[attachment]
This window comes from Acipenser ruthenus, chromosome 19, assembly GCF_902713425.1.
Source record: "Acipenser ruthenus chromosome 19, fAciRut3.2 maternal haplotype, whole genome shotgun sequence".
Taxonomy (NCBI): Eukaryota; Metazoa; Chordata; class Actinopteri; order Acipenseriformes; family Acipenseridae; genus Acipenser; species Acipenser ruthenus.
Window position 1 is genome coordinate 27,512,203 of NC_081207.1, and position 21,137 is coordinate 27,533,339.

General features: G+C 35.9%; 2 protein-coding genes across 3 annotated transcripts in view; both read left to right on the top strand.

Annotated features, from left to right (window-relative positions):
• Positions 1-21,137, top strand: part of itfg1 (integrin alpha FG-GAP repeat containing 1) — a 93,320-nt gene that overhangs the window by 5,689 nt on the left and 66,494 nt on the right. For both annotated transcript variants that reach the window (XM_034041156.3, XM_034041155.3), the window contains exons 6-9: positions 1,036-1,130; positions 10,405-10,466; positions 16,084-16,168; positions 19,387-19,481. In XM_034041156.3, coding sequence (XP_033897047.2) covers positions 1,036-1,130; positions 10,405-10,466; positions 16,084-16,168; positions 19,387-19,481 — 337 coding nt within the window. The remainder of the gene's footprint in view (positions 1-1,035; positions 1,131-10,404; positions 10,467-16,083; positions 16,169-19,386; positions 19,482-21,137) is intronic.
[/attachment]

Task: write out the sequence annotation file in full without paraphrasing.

This window comes from Acipenser ruthenus, chromosome 19, assembly GCF_902713425.1.
Source record: "Acipenser ruthenus chromosome 19, fAciRut3.2 maternal haplotype, whole genome shotgun sequence".
Taxonomy (NCBI): Eukaryota; Metazoa; Chordata; class Actinopteri; order Acipenseriformes; family Acipenseridae; genus Acipenser; species Acipenser ruthenus.
Window position 1 is genome coordinate 27,512,203 of NC_081207.1, and position 21,137 is coordinate 27,533,339.

General features: G+C 35.9%; 2 protein-coding genes across 3 annotated transcripts in view; both read left to right on the top strand.

Annotated features, from left to right (window-relative positions):
• Positions 1-21,137, top strand: part of itfg1 (integrin alpha FG-GAP repeat containing 1) — a 93,320-nt gene that overhangs the window by 5,689 nt on the left and 66,494 nt on the right. For both annotated transcript variants that reach the window (XM_034041156.3, XM_034041155.3), the window contains exons 6-9: positions 1,036-1,130; positions 10,405-10,466; positions 16,084-16,168; positions 19,387-19,481. In XM_034041156.3, coding sequence (XP_033897047.2) covers positions 1,036-1,130; positions 10,405-10,466; positions 16,084-16,168; positions 19,387-19,481 — 337 coding nt within the window. The remainder of the gene's footprint in view (positions 1-1,035; positions 1,131-10,404; positions 10,467-16,083; positions 16,169-19,386; positions 19,482-21,137) is intronic.